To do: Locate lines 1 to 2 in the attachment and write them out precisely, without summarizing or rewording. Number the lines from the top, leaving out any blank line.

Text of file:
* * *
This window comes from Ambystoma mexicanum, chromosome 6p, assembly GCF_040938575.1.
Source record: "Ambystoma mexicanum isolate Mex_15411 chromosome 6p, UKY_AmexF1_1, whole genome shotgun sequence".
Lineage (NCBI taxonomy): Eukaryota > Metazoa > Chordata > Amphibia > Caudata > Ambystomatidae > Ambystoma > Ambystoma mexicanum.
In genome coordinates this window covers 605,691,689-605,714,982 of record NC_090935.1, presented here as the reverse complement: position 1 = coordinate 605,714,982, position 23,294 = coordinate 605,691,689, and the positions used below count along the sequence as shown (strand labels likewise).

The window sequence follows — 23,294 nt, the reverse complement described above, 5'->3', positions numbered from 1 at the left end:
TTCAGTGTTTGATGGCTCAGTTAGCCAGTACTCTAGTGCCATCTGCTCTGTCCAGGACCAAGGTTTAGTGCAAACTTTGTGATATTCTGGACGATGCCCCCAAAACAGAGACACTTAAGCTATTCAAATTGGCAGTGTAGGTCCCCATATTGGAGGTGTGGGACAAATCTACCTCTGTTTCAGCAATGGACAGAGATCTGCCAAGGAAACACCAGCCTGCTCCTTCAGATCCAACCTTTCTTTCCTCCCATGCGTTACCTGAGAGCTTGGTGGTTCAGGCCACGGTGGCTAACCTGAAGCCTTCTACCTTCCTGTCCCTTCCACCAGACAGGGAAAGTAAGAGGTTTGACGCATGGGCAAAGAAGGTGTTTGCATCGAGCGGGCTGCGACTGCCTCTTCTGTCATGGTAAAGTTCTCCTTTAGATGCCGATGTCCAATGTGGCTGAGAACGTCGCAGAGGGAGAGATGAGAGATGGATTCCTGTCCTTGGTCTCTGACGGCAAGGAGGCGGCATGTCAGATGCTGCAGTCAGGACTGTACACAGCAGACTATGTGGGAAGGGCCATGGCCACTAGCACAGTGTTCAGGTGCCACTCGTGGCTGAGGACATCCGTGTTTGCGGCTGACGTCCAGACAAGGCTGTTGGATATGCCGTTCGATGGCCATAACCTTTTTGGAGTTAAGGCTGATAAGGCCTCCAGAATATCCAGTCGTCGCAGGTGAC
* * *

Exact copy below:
This window comes from Ambystoma mexicanum, chromosome 6p, assembly GCF_040938575.1.
Source record: "Ambystoma mexicanum isolate Mex_15411 chromosome 6p, UKY_AmexF1_1, whole genome shotgun sequence".